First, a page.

Jack knows things about Quest that I don’t. Last night for example, he told me the story of our air-conditioning units. When we first bought Quest, they didn’t work very well as reverse-heating. I remember this.
They were forever getting air-blocks. Since they use a constant flow of water to work, we turned the system off, used space heaters instead and eventually left to warmer climes. This is largely where I stopped paying attention. Jack rolled his eyes. He remembers.
Problems on Quest have been Jack’s personal, well for want of a better word: quests. And as we’ve made modifications – improving her systems and sometimes just trying to get things to work, some of her mechanical issues have been mysterious. Jack’s figured them out by largely unpicking things, going back in time – and fixing other stuff.
The air-con story is a classic example. It started in another system. Unbeknownst to us until last year, the previous owner converted the toilet system from fresh-water flushing to sea-water flushing. In retrospect, it wasn’t a bad idea. Fresh-water is better for the toilet because there’s no build up of calcium carbonate, but unless you’re always on the dock and plumbed into the mains, it can waste a lot of your tank water.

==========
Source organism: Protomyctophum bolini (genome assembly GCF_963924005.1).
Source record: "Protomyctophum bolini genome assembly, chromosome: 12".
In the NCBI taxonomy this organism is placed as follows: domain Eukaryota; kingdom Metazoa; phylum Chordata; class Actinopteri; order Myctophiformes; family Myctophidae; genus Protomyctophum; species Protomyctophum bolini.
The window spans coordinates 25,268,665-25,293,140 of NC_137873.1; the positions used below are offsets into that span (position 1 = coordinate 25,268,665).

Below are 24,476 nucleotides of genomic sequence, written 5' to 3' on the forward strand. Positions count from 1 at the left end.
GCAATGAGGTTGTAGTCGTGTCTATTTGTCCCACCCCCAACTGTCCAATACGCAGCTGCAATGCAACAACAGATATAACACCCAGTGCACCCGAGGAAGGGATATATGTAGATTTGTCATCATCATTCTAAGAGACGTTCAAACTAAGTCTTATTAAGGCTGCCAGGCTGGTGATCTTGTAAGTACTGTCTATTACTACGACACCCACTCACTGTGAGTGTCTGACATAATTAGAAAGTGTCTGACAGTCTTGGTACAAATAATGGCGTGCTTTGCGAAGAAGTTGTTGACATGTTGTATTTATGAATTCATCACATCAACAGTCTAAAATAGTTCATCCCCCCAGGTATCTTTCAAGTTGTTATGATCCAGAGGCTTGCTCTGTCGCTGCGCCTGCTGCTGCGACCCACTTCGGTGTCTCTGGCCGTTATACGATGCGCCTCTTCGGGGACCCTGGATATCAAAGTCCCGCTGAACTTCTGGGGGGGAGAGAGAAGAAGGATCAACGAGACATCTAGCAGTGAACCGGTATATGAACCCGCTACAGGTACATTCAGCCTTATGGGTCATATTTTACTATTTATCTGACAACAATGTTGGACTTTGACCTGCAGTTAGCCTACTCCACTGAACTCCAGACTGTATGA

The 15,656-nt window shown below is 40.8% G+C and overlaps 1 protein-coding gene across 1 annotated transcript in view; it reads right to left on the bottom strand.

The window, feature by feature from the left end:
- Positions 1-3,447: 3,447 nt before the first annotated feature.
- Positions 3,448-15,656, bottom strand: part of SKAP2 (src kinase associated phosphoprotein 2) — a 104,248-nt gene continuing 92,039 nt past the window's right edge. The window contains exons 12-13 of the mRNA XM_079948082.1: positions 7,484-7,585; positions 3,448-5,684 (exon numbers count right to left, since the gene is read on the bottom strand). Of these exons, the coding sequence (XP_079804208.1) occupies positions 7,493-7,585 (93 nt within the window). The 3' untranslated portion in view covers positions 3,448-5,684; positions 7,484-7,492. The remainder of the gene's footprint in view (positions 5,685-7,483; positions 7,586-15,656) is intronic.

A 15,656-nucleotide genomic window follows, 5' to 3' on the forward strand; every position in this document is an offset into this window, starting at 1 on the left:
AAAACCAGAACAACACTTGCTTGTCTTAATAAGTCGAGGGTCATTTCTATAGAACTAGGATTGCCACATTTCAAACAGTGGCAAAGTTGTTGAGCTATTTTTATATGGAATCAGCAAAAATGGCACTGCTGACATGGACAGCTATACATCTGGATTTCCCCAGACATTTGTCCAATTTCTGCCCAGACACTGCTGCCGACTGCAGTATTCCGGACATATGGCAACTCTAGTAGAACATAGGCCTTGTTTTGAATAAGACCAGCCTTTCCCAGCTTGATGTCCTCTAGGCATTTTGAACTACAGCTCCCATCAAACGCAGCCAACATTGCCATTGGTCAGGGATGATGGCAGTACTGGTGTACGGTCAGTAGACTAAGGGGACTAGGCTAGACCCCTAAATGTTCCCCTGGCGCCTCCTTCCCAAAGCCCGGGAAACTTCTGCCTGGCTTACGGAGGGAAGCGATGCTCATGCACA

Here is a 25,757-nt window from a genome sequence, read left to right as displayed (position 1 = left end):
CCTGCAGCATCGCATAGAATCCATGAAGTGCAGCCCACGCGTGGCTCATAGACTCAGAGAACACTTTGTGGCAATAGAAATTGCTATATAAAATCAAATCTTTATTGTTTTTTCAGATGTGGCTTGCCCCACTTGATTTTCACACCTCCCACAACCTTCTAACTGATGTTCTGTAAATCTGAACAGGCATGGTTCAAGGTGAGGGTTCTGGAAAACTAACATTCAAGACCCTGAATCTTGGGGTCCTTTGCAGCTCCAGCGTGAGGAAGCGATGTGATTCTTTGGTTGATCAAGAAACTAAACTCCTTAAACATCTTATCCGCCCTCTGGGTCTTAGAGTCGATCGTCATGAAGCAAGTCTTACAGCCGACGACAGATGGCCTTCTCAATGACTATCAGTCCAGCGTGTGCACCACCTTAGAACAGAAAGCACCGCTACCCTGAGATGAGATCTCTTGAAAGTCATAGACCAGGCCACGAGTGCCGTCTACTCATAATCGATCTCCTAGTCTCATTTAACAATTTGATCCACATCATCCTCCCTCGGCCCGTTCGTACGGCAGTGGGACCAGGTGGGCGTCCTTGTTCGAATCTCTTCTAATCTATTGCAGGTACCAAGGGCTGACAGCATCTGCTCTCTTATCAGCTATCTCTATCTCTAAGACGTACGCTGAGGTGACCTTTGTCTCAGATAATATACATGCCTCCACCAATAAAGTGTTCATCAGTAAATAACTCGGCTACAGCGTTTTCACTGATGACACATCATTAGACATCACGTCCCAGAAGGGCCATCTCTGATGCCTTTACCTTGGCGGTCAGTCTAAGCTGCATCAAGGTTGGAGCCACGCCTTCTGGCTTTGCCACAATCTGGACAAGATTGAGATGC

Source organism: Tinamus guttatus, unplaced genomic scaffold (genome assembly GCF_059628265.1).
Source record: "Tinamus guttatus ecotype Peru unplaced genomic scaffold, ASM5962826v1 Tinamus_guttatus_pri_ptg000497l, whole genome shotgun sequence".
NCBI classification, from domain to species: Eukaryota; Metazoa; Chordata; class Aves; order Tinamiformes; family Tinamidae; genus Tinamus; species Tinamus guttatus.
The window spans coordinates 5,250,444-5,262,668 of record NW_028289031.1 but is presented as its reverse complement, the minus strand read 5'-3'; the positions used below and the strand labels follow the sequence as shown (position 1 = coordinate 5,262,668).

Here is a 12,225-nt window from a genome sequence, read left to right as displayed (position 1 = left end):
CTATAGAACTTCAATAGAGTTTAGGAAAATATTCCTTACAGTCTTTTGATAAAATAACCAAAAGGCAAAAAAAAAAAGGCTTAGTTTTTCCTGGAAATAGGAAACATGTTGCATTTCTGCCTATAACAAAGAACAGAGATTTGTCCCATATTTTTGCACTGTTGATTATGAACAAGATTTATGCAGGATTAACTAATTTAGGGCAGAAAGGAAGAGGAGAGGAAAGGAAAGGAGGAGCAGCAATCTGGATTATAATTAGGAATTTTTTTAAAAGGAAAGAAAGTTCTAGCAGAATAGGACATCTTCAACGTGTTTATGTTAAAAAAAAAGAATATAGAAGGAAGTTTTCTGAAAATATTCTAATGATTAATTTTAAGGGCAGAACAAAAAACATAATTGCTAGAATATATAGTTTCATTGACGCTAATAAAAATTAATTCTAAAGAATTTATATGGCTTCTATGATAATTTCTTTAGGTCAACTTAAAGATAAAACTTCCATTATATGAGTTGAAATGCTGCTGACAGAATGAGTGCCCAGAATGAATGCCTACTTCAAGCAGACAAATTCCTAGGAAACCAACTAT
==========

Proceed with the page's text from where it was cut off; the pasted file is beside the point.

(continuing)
This means that sometime before we bought Quest, the conversion to sea water toilets were made, but by still using the fresh-water apparatus. A half-conversion then. Uh-oh.
As well as giving us toilet flushing headaches – constant sticking solenoids due to chemical reaction with seawater – this had a knock-on effect.
Enter the air-con system. With its own through-hull water inlet, the previous owner shared it with the toilets for the sea water flush. The air-con pump is so powerful though, it would literally suck water out of the toilets and introduce air into the system. This was why the air-con never worked properly when we used it for heating in the UK. Assumedly, it didn’t work for the previous owner well either. More on that later.
When we fitted the water-maker in Las Palmas with engineer Jon Crouch. Jack and Jon decided to use the air-con seacock for the water-maker instead. Ironically, this was because we didn’t use the air-con much. Pretty lucky really. The sea-toilet pick-up was moved to the generator seacock and the air-con unit worked nicely again.
We see now how good the decision was. We have air-con which works. And the toilets work nicely too since we removed the solenoids.
This somewhat boring, technical story brings me round the previous owner again. When we first bought Quest, she was lying in Gosport in Portsmouth. She was cold and damp. Why? Probably because her heating didn’t work properly. What did the owner do? He sold her. To us. Hehe. I realised last night that the air-con story is actually a really good story. Jack rolled his eyes again.